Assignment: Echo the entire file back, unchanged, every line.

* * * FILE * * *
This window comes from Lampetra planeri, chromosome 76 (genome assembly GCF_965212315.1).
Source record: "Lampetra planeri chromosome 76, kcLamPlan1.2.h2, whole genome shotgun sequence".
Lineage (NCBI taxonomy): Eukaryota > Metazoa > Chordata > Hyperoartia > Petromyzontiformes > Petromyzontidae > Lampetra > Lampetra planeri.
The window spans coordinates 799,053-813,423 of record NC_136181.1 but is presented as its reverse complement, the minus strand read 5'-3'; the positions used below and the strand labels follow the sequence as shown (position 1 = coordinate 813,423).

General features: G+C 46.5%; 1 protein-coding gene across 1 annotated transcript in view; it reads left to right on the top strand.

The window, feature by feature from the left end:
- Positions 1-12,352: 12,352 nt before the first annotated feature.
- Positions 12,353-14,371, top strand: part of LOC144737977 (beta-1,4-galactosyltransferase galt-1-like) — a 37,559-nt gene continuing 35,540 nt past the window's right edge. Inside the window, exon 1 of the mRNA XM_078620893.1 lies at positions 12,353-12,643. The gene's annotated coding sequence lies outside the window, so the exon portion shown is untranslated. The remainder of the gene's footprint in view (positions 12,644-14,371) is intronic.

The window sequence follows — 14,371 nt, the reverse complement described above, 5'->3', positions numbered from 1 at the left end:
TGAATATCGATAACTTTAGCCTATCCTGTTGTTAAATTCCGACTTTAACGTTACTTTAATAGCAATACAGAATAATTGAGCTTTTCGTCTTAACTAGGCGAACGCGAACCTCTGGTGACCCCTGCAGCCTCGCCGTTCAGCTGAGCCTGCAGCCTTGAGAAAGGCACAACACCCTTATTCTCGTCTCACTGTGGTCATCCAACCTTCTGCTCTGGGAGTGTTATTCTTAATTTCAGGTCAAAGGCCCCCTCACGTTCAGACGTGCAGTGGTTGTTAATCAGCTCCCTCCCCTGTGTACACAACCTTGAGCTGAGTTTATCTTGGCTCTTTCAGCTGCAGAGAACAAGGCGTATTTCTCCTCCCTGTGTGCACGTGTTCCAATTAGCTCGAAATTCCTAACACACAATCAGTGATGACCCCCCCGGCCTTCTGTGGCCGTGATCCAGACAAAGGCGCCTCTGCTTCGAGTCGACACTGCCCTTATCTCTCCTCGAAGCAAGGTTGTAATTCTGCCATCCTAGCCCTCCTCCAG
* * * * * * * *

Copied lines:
This window comes from Lampetra planeri, chromosome 76 (genome assembly GCF_965212315.1).
Source record: "Lampetra planeri chromosome 76, kcLamPlan1.2.h2, whole genome shotgun sequence".
Lineage (NCBI taxonomy): Eukaryota > Metazoa > Chordata > Hyperoartia > Petromyzontiformes > Petromyzontidae > Lampetra > Lampetra planeri.
The window spans coordinates 799,053-813,423 of record NC_136181.1 but is presented as its reverse complement, the minus strand read 5'-3'; the positions used below and the strand labels follow the sequence as shown (position 1 = coordinate 813,423).

General features: G+C 46.5%; 1 protein-coding gene across 1 annotated transcript in view; it reads left to right on the top strand.

The window, feature by feature from the left end:
- Positions 1-12,352: 12,352 nt before the first annotated feature.
- Positions 12,353-14,371, top strand: part of LOC144737977 (beta-1,4-galactosyltransferase galt-1-like) — a 37,559-nt gene continuing 35,540 nt past the window's right edge. Inside the window, exon 1 of the mRNA XM_078620893.1 lies at positions 12,353-12,643. The gene's annotated coding sequence lies outside the window, so the exon portion shown is untranslated. The remainder of the gene's footprint in view (positions 12,644-14,371) is intronic.

The window sequence follows — 14,371 nt, the reverse complement described above, 5'->3', positions numbered from 1 at the left end:
TGAATATCGATAACTTTAGCCTATCCTGTTGTTAAATTCCGACTTTAACGTTACTTTAATAGCAATACAGAATAATTGAGCTTTTCGTCTTAACTAGGCGAACGCGAACCTCTGGTGACCCCTGCAGCCTCGCCGTTCAGCTGAGCCTGCAGCCTTGAGAAAGGCACAACACCCTTATTCTCGTCTCACTGTGGTCATCCAACCTTCTGCTCTGGGAGTGTTATTCTTAATTTCAGGTCAAAGGCCCCCTCACGTTCAGACGTGCAGTGGTTGTTAATCAGCTCCCTCCCCTGTGTACACAACCTTGAGCTGAGTTTATCTTGGCTCTTTCAGCTGCAGAGAACAAGGCGTATTTCTCCTCCCTGTGTGCACGTGTTCCAATTAGCTCGAAATTCCTAACACACAATCAGTGATGACCCCCCCGGCCTTCTGTGGCCGTGATCCAGACAAAGGCGCCTCTGCTTCGAGTCGACACTGCCCTTATCTCTCCTCGAAGCAAGGTTGTAATTCTGCCATCCTAGCCCTCCTCCAG